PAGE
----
Testing should be done early enough to allow time to find a replacement if a bull fails the test.

Bruce Schultz 1

November 13, 2018

3 Min Read
Dr. Chris Thompson, a veterinarian in Pineville, La., talks about how a breeding soundness exam should be conducted on bulls before breeding season. Thompson spoke at the cattle field day held at the LSU AgCenter Dean Lee Research Station.Karol Osborne/LSU AgCenter

A breeding soundness exam should be conducted annually on a bull, regardless of its past rate of successful breeding, an LSU AgCenter veterinarian advised at the sixth annual beef cattle and forage field day at the LSU AgCenter Dean Lee Research Station in October.

Dr. Christine Navarre said the $50 to $80 exam is well worth the expense, and the testing should be done early enough to allow time to find a replacement if a bull fails the test.

The exam involves more than a semen evaluation, she said. A complete physical exam by a veterinarian will determine if a bull is capable of successfully breeding a herd. Scrotal circumference is a key indicator of a bull’s potential, with a recommended measurement of 40 to 45 centimeters.

Bulls with low fertility are likely to pass that trait to offspring, including females, Navarre said.

Dr. Chris Thompson, a veterinarian in Pineville, La., said bulls should not be fed cotton byproducts, which could affect sperm production.

Both veterinarians urged cattle owners to obtain trichomoniasis tests on all new bulls. Cows can recover from the venereal disease, but bulls cannot, Thompson said.


The fight against parasites is becoming more difficult because of the limited options of dewormers. Some cattle are dying of diseases from the pests. “I haven’t seen that in 30 years,” Navarre said.

A veterinarian’s assistance with fecal sampling is needed to determine which dewormer to use and to determine if the product has been effective, she said.

See also: Cattle producers encouraged to adopt traceability systems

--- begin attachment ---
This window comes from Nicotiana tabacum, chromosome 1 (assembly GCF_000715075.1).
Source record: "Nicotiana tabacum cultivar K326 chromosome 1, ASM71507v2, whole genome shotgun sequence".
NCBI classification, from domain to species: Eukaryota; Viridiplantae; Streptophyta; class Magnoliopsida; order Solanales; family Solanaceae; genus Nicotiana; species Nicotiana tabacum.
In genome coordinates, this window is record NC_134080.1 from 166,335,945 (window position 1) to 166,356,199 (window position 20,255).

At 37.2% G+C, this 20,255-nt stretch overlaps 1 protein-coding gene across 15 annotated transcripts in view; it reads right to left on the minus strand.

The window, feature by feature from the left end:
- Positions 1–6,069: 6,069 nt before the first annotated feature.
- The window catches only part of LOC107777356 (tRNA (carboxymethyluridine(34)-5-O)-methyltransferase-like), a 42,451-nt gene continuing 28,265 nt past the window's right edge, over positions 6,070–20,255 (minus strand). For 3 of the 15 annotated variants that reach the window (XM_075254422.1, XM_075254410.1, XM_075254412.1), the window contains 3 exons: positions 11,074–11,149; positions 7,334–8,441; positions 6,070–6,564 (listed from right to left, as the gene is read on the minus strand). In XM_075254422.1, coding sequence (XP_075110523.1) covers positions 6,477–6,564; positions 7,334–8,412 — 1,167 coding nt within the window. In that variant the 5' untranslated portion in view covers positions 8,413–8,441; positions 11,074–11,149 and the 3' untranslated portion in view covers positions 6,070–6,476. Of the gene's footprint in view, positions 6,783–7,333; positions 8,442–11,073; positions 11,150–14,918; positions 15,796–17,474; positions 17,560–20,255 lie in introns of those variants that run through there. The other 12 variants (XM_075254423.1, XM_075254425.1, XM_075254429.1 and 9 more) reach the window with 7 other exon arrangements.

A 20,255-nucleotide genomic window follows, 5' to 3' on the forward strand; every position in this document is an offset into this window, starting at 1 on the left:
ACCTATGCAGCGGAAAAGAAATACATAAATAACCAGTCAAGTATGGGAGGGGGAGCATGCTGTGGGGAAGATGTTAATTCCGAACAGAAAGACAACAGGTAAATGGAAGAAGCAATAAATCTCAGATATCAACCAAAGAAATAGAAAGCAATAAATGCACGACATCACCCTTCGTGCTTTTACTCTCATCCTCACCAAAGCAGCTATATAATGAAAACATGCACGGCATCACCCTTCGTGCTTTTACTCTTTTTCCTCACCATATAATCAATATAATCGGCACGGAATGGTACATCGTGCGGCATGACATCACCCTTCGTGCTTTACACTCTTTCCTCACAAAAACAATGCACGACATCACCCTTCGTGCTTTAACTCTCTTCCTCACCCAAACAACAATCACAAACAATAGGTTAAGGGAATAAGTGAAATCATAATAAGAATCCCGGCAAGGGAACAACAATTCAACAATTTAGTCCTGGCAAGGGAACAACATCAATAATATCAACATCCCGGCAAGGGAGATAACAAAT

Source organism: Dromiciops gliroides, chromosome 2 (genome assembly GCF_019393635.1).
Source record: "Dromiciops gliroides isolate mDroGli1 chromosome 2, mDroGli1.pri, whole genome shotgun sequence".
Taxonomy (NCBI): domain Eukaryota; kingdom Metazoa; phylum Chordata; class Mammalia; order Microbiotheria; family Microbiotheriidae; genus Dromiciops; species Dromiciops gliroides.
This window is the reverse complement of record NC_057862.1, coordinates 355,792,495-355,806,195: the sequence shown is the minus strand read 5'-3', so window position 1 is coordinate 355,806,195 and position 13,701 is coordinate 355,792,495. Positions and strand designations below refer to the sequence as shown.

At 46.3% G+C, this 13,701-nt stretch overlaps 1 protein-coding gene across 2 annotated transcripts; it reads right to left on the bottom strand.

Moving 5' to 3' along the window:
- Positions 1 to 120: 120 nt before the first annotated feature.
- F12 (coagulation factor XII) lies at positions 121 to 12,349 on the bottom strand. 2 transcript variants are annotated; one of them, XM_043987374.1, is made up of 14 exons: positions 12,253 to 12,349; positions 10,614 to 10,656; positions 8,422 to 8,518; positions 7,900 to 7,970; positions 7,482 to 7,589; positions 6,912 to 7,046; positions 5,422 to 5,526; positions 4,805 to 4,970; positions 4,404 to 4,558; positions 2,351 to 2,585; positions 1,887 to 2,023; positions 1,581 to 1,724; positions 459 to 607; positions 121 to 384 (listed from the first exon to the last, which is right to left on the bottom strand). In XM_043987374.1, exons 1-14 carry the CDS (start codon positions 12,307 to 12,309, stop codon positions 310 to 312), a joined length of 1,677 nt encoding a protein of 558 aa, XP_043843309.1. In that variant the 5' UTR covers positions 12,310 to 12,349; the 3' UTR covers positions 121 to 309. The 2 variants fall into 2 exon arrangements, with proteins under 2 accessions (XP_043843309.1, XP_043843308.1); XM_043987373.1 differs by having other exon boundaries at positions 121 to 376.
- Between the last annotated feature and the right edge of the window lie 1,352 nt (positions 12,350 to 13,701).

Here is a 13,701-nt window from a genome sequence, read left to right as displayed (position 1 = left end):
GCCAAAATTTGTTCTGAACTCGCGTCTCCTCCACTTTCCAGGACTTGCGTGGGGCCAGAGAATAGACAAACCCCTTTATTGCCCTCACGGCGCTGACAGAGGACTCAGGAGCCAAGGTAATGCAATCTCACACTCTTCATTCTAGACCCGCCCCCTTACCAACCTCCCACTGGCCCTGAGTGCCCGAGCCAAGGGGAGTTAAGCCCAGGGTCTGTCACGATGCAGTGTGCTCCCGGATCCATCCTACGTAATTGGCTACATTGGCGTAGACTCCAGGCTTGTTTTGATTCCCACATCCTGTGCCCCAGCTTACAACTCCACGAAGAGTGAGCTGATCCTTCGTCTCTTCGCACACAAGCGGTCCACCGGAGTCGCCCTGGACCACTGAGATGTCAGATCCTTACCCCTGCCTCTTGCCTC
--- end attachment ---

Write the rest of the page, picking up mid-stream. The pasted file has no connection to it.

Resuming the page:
Controlling parasites was once easy, and now many cattle herds lack natural resistance. Cattle owners will have no options if the current dewormers become ineffective because of resistance.

“There are no products in the pipeline that we know of,” Navarre said. “We’ve got to maintain what we have.”

Weaning calves is essential to enable cows to get back in shape and ready to breed again, said Jeff Gurie, livestock manager and research associate at the Dean Lee Research Station.

Calves should be vaccinated before weaning, Gurie said, and they should be dehorned and castrated as early as possible.

One option is to move calves away from their mothers, completely separated. An alternative is to keep calves with their mothers but use nose flaps on the calves to prevent nursing. A more preferred option is “fence line” weaning that uses a fence to separate calves and cows, Gurie said.

Studies have shown that fence line weaning is most effective and results in less stress and weight loss for calves, Gurie said.

Smutgrass control

Velpar is the best option for selective smutgrass control, said AgCenter weed specialist Ron Strahan. But he recommended checking the weather before an application. “We’ve got to get rain when we put it out,” he said.

Broomsedge thrives in soil with low fertility, and it can’t be killed selectively without killing the desired forage, he said.

Sendero works well on honey locust, and Chinese tallow trees can be killed with a mixture of three parts diesel and one part Remedy sprayed as a basal treatment, Strahan said.

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